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CWSF 2015 - Fredericton, New Brunswick

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I am a grade 11 student attending Chief Alison Bernard Memorial High School in Eskasoni, the largest Mi'kmaq First Nation. I enjoy swimming and currently training to become a swim instructor. My future plan is attend the Canadian Coast Guard College and my second choice would be going to trade school. Last summer I competed in the North American Indigenous Games in Saskatchewan, and won 3 silver medals in swimming. My inspiration for my project came from my mother, who is a runner. As a Mi'kmaq, running was part of our survival. I started looking at the fastest runners in the world, such as the winners of the Boston Marathon. Most of these runners came mostly from Indigenous backgrounds. After watching a documentary called "The Perfect Runner", I decided to expand on my project over the summer. I want to video more runners, running on dry land, runners of various ages and maybe include other cultural/racial backgrounds. My advice I would give other students thinking about a project is doing something simple and interesting and something you can expand on, eventually becoming a research project. Also get a partner, to help you with your project.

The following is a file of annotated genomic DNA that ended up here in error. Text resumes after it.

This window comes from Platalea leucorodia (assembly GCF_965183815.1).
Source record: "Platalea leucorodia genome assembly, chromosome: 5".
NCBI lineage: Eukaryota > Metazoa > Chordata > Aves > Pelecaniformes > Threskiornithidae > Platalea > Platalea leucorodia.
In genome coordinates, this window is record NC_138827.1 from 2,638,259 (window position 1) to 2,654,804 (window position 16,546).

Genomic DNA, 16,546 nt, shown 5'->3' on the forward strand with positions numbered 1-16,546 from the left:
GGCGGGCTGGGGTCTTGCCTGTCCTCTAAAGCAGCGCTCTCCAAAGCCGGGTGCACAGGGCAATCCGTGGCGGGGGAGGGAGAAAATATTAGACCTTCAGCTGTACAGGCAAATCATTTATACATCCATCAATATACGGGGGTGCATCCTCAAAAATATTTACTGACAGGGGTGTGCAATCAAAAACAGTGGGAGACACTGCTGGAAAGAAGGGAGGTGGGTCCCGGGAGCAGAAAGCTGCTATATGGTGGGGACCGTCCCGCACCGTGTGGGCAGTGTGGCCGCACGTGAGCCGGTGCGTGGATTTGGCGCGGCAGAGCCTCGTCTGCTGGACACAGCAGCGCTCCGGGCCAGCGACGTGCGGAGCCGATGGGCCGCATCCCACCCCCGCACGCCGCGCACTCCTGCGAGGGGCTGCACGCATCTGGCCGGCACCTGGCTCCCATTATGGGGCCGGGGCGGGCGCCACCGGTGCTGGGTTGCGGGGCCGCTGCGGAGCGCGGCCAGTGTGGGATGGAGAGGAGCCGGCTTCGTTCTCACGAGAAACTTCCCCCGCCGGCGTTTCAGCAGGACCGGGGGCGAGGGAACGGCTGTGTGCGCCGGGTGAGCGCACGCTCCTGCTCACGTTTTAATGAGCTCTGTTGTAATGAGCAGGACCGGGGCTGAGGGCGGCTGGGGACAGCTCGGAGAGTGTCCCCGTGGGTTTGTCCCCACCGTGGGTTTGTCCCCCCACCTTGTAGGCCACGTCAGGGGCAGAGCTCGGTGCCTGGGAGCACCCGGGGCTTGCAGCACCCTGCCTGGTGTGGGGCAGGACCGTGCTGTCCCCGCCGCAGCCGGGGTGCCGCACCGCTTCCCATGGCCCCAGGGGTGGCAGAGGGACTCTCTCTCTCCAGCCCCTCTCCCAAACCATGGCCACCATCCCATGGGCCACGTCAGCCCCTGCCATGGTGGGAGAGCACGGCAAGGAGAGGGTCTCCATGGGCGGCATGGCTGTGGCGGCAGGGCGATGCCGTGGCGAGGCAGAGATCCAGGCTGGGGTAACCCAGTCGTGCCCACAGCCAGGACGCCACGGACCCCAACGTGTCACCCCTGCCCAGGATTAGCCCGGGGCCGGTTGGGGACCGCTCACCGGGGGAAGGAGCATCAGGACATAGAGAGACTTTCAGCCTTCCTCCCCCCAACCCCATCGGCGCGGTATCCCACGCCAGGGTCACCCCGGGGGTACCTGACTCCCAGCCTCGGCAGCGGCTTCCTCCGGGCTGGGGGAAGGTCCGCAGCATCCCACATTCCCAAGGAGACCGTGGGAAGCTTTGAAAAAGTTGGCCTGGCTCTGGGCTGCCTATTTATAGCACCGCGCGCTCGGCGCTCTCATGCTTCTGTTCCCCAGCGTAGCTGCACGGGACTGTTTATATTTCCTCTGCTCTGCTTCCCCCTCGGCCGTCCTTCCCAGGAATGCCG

Tommy Sylliboy

Mi'kmaq Runner
Region:Mi'kma'q First Nation
City:Eskasoni, NS
School:Eskasoni High School
Abstract:Our human ancestors evolved to be runners. The project is about the Mi'kmaq Runner called Ketkwi'te'w. Ketkwi'te'w mostly ran with no shoes or very minimal footwear because shoes were non-existent prior to European contact. What type of runner is Ketkwi'tew? This project examined three types of foot strikes, the heel, the midfoot and the forefoot.